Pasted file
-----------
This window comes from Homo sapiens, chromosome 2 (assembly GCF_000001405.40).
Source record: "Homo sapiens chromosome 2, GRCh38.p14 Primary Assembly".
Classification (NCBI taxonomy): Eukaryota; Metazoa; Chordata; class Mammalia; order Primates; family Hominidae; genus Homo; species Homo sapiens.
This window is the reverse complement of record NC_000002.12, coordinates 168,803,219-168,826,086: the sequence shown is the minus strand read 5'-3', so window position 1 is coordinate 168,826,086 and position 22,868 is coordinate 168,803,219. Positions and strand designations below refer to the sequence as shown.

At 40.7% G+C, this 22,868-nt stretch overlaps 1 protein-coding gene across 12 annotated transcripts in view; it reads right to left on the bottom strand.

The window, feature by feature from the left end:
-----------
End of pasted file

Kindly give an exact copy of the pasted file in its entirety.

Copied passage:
This window comes from Homo sapiens, chromosome 2 (assembly GCF_000001405.40).
Source record: "Homo sapiens chromosome 2, GRCh38.p14 Primary Assembly".
Classification (NCBI taxonomy): Eukaryota; Metazoa; Chordata; class Mammalia; order Primates; family Hominidae; genus Homo; species Homo sapiens.
This window is the reverse complement of record NC_000002.12, coordinates 168,803,219-168,826,086: the sequence shown is the minus strand read 5'-3', so window position 1 is coordinate 168,826,086 and position 22,868 is coordinate 168,803,219. Positions and strand designations below refer to the sequence as shown.

At 40.7% G+C, this 22,868-nt stretch overlaps 1 protein-coding gene across 12 annotated transcripts in view; it reads right to left on the bottom strand.

The window, feature by feature from the left end: